Showing posts with label mystery train. Show all posts
Showing posts with label mystery train. Show all posts

22 Dec 2019

Screamin' Jay Hawkins: He'll Put a Spell on You

Because you're mine ...


Never a favourite with the NAACP, Screamin' Jay Hawkins played with black racial stereotypes and white racial fears just as he experimented with music and performance, producing a unique sound and look that would later influence shock rockers from Arthur Brown and Alice Cooper to Marilyn Manson.

The above - and many others - were inspired by his mock-satanism and penchant for macabre stage accessories (including smoking skulls, rubber snakes, and shrunken heads).  


A former champion boxer and Korean war veteran, Hawkins decided to try his luck as a rhythm and blues singer. After an 18 month spell fronting a band, he left to develop a solo career. His big moment came in 1955, when he recorded an astounding - and drunken - version of his composition entitled I Put a Spell On You, for a black music label owned by Columbia Records. 

The grunts, groans and screams that Hawkins added to what was otherwise a fairly standard pop ballard were deemed to be so disturbing that the record was immediately banned from the radio. Nevertheless, it was a huge hit, selling more than a million copies and secured Hawkins a place in the rock 'n' roll hall of fame. 

It also ensured he would be typecast as a performer, whose talents as a singer, songwriter and musician, became increasingly irrelevant; people wanted the outrageously dressed madman with a bone through his nose, taking to the stage in a satin-lined coffin and giving his best impression of the voodoo priest Baron Samedi.*    

As much as his grotesque persona delighted and amused white audiences - not only in the US, but also in the UK and France - it deeply offended many African Americans. Hawkins, however, was unapologetic, explaining that he was simply an entertainer looking to make a few dollars; not a role model, spokesman for the black community, or a civil rights activist.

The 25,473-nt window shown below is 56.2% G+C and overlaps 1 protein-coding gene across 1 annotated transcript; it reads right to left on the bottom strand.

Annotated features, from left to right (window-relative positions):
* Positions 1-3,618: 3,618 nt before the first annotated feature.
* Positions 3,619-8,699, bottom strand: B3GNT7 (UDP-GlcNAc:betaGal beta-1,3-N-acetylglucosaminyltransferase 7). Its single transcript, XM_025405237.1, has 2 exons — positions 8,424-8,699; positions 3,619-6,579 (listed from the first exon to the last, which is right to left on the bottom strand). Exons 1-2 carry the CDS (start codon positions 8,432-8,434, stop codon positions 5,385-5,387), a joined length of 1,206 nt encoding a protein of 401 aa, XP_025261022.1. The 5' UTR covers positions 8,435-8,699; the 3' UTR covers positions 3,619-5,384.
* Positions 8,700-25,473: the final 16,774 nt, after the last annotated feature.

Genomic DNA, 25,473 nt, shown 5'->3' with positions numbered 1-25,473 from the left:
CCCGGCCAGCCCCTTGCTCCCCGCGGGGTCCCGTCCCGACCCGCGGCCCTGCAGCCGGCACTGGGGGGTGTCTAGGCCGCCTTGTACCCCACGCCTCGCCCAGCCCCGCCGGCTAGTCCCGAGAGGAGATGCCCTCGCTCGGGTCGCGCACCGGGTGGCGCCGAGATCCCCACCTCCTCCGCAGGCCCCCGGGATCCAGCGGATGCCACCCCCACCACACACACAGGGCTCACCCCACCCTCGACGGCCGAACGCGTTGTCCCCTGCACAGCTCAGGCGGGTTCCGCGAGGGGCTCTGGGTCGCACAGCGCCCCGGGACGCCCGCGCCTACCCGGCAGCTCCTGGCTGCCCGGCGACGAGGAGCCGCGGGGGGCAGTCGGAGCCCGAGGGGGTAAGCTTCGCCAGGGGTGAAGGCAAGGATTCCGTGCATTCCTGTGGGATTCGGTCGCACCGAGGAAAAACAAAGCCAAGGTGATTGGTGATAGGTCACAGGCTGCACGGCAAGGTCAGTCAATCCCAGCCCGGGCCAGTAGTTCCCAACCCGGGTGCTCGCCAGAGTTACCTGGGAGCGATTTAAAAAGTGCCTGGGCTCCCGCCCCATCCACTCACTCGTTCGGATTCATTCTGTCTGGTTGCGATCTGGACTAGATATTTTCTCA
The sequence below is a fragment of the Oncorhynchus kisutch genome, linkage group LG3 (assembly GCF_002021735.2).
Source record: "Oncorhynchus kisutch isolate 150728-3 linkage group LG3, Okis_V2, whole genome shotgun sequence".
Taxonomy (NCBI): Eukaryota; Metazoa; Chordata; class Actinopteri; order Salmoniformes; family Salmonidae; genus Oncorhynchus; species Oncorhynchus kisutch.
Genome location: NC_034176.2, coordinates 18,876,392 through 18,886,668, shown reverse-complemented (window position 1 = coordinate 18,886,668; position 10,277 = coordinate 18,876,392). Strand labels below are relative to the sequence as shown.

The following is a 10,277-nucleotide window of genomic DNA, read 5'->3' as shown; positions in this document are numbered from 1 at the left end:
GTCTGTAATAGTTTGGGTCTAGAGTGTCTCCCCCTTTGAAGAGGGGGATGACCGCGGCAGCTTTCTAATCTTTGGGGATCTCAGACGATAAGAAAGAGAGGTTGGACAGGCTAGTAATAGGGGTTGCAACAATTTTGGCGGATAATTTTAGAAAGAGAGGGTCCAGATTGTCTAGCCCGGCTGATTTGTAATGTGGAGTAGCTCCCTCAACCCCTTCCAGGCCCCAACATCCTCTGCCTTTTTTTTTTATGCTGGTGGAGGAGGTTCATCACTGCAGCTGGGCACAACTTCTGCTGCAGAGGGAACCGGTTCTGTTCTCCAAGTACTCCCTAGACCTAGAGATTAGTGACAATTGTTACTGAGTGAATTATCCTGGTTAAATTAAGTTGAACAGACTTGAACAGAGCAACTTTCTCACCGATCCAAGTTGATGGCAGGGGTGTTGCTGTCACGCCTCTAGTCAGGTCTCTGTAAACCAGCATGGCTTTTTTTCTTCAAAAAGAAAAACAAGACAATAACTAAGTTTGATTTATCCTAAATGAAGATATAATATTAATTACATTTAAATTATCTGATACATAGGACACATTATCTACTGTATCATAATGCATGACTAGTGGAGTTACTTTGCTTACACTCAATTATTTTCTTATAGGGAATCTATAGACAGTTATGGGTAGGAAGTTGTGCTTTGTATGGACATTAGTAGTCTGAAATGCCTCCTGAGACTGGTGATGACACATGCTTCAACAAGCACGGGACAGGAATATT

Although he had a number of other hit songs - including Constipation Blues (1969); a track about real pain, not merely heartbreak and loneliness - his star was well and truly beginning to fade by the 1970s, although he continued to work up until his death, aged 70, in February 2000, appearing, for example, alongside Joe Strummer in the 1989 cult movie Mystery Train (dir. Jim Jarmusch).  

Since his death, I Put a Spell on You has continued to be covered by a wide variety of artists, most of whom treat the song very seriously; very few have been brave (or foolish) enough to attempt to replicate - or better - the unique performance given by Hawkins himself ...**


* Hawkins did sometimes express his unhappiness with this; in a 1973 interview, for example, he bemoaned the fact that whilst James Brown did an awful lot of screaming, he wasn't given the name of Screamin' James Brown and nobody expected him to play the fool or questioned the sincerity of his performance. I'm not overly sympathetic with Hawkins, however, who voluntarily sold his soul to the devil.  

** Artists who have covered this song include Nina Simone, Bryan Ferry, Marilyn Manson, and even Bonnie Tyler.

Play: Screamin' Jay Hawkins, I Put a Spell On You, (Okeh Records, 1956): click here

And for a live TV performance of the song, click here